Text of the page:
Bangladesh inherited the provincial government under which first the Dominion, then Republic, of Pakistan was governed, a parliamentary system based on the Westminster model with a unicameral legislature. Following this model, the constitution of December 1972 established a unitary, democratic republic, with an indirectly elected president as nominal head of state and a prime minister as head of government and chief executive. The prime minister and his government are responsible to a unicameral legislature—the National Assembly—elected no less frequently than every five years and composed of 300 members. (A constitutional amendment reserving 30 additional parliamentary seats for indirect election of women expired in May 2001.) The constitution incorporated four basic principles of state policy: nationalism, secularism, socialism, and democracy. With considerable controversy, because of its impact on the nearly 17% of the population which is non-Muslim, Islam replaced secularism as a state principle by constitutional amendment in 1977.
The constitution was amended in 1975, at the initiative of Prime Minister Mujibur Rahman, to abrogate most guarantees of civil liberties, to establish a one-party polity, and to make the presidency, rather than the prime ministership, the chief executive of the government. Mujib's assassination later that year, and the countercoup that occurred three months later resulted in a four-year year suspension of the constitution by Bangladesh's martial law ruler, Gen. Zia-ur Rahman.
Rahman himself was assassinated in 1981, and in the turmoil that ensued, General H. M. Ershad seized power. Ershad declared himself president in 1982, and held office until 1990, when increasing antigovernment protests and violence resulted in his resignation. He was later jailed on corruption charges. The interim government then conducted what most observers regard as the most free and fair elections ever held in Bangladesh, in 1991.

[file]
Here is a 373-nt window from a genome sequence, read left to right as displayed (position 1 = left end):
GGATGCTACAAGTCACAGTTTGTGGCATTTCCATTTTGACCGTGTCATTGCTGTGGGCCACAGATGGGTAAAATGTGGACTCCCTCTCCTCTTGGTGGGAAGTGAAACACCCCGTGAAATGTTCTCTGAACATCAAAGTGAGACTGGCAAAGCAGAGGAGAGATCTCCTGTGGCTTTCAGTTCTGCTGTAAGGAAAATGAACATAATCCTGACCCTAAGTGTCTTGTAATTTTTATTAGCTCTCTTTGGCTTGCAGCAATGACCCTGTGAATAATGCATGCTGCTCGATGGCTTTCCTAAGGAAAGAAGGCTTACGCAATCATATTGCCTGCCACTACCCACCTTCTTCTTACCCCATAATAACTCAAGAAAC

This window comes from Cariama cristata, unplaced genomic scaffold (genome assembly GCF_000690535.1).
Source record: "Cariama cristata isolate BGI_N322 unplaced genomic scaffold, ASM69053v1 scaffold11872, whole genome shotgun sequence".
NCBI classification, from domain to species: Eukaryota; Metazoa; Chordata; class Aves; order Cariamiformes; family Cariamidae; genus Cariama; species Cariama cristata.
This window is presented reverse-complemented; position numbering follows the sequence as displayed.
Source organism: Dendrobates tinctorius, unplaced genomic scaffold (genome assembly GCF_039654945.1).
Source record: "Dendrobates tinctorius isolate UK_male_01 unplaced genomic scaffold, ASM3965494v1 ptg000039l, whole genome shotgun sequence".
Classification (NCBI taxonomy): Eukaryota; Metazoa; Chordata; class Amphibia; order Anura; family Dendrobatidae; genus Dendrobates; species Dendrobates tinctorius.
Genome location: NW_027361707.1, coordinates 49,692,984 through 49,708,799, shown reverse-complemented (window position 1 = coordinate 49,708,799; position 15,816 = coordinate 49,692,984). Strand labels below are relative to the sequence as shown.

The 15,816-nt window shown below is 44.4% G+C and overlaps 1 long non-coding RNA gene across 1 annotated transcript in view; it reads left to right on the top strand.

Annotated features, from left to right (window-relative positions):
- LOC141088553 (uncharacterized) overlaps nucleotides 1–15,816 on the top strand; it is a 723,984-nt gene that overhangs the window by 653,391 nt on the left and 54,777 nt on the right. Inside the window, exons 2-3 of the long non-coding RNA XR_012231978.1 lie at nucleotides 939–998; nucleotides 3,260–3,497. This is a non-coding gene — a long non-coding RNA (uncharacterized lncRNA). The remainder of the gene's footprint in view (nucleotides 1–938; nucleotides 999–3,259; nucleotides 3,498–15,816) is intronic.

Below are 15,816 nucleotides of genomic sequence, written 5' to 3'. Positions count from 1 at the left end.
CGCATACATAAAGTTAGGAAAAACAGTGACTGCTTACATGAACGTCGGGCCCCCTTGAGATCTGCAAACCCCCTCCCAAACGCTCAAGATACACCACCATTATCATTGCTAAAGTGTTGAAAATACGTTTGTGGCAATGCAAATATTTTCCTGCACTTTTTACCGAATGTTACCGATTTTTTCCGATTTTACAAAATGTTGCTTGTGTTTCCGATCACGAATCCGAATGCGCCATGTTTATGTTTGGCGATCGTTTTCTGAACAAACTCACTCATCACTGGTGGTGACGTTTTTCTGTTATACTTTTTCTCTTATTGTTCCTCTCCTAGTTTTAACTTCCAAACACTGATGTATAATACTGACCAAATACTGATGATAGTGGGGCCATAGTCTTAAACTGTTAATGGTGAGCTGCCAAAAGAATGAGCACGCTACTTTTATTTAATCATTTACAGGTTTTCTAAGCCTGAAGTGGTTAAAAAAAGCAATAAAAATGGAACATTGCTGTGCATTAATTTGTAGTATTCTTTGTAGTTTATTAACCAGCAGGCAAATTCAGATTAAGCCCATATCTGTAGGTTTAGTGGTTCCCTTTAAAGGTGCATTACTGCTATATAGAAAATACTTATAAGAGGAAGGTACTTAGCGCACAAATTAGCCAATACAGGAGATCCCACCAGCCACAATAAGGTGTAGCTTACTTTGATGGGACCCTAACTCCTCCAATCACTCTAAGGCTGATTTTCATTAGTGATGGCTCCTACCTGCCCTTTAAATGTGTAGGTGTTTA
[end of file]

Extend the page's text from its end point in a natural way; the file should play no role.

Among her first acts as prime minister (the first woman to hold that position in Bangladesh), Begum Khaleda Zia-ur Rahman, widow of General Rahman and the head of his Bangladesh Nationalist Party, reversed from her former position in favor of retaining a strong presidential system to restore the parliamentary system of 1972 and to return to the prime ministership the powers removed by Mujib in 1975. She led the campaign with strong Awami League support, which resulted in overwhelming parliamentary approval of a constitutional amendment. Kahleda Zia was forced to step down in March 1996, after two years of political turmoil following an opposition boycott of Parliament and elections. The opposition AL, which claimed the BNP had rigged two elections, was swept into power in the internationally monitored elections of June 1996. Sheikh Hasina Wajed then formed a coalition majority in Parliament with the Jatiya Party. By September 1996, with several victories in by-elections, the Awami League controlled an absolute majority of seats in Parliament. The government was thus unaffected by the Jatiya Party's withdrawal from the coalition in March 1997.
Parliamentary elections held 1 October 2001 resulted in a return of Hasina's bitter enemy Kahleda Zia to power. The BNP took 201 seats, the AL held 62, Jamaat-e-Islami held 18, and the Ershad faction of the Jatiya Party took 14 seats. The majority BNP government aligned with three of the smaller parties, Jamaat-e-Islami, Islami Oikya Jote, and the Naziur faction of the Jatiya Party. Elections are next to be held before October 2006. The Jamaat-e-Islami party is sympathetic to Osama bin Laden, a position that was controversial, especially after the 11 September 2001 terrorist attacks on the United States attributed to him. Zia attempted to quell domestic and international unease resulting from this position, asserting that Bangladesh would not become a fundamentalist Islamic state. However, her three coalition partners advocate replacing Bangladesh's secular laws with Islamic law, or Shari'ah .